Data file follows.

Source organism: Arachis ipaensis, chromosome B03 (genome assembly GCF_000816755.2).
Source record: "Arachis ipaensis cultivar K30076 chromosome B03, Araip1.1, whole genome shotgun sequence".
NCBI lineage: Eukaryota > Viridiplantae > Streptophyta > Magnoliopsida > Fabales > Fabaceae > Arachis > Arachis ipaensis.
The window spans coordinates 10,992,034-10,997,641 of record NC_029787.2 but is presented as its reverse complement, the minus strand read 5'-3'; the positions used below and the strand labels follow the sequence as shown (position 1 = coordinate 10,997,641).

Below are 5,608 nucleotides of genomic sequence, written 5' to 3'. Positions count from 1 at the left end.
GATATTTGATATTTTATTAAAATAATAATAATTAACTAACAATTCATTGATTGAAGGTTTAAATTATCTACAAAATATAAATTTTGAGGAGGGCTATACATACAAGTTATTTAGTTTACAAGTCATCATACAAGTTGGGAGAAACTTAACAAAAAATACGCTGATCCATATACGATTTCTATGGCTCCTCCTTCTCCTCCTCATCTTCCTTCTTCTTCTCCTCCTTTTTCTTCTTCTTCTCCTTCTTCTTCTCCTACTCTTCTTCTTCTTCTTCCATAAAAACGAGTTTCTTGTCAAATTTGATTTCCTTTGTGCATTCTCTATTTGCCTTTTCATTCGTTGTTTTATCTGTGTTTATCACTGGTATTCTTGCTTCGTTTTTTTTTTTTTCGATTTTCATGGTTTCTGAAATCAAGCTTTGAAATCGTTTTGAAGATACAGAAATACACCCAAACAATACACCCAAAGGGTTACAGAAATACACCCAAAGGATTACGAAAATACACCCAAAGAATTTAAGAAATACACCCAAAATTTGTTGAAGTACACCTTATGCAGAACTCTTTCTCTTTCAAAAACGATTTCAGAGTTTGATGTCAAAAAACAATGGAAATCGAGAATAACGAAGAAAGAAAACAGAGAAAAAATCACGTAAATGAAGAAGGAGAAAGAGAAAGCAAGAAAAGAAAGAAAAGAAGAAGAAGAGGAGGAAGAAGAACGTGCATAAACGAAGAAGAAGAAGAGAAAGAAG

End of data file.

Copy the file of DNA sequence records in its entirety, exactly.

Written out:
Source organism: Arachis ipaensis, chromosome B03 (genome assembly GCF_000816755.2).
Source record: "Arachis ipaensis cultivar K30076 chromosome B03, Araip1.1, whole genome shotgun sequence".
NCBI lineage: Eukaryota > Viridiplantae > Streptophyta > Magnoliopsida > Fabales > Fabaceae > Arachis > Arachis ipaensis.
The window spans coordinates 10,992,034-10,997,641 of record NC_029787.2 but is presented as its reverse complement, the minus strand read 5'-3'; the positions used below and the strand labels follow the sequence as shown (position 1 = coordinate 10,997,641).

Below are 5,608 nucleotides of genomic sequence, written 5' to 3'. Positions count from 1 at the left end.
GATATTTGATATTTTATTAAAATAATAATAATTAACTAACAATTCATTGATTGAAGGTTTAAATTATCTACAAAATATAAATTTTGAGGAGGGCTATACATACAAGTTATTTAGTTTACAAGTCATCATACAAGTTGGGAGAAACTTAACAAAAAATACGCTGATCCATATACGATTTCTATGGCTCCTCCTTCTCCTCCTCATCTTCCTTCTTCTTCTCCTCCTTTTTCTTCTTCTTCTCCTTCTTCTTCTCCTACTCTTCTTCTTCTTCTTCCATAAAAACGAGTTTCTTGTCAAATTTGATTTCCTTTGTGCATTCTCTATTTGCCTTTTCATTCGTTGTTTTATCTGTGTTTATCACTGGTATTCTTGCTTCGTTTTTTTTTTTTTCGATTTTCATGGTTTCTGAAATCAAGCTTTGAAATCGTTTTGAAGATACAGAAATACACCCAAACAATACACCCAAAGGGTTACAGAAATACACCCAAAGGATTACGAAAATACACCCAAAGAATTTAAGAAATACACCCAAAATTTGTTGAAGTACACCTTATGCAGAACTCTTTCTCTTTCAAAAACGATTTCAGAGTTTGATGTCAAAAAACAATGGAAATCGAGAATAACGAAGAAAGAAAACAGAGAAAAAATCACGTAAATGAAGAAGGAGAAAGAGAAAGCAAGAAAAGAAAGAAAAGAAGAAGAAGAGGAGGAAGAAGAACGTGCATAAACGAAGAAGAAGAAGAGAAAGAAG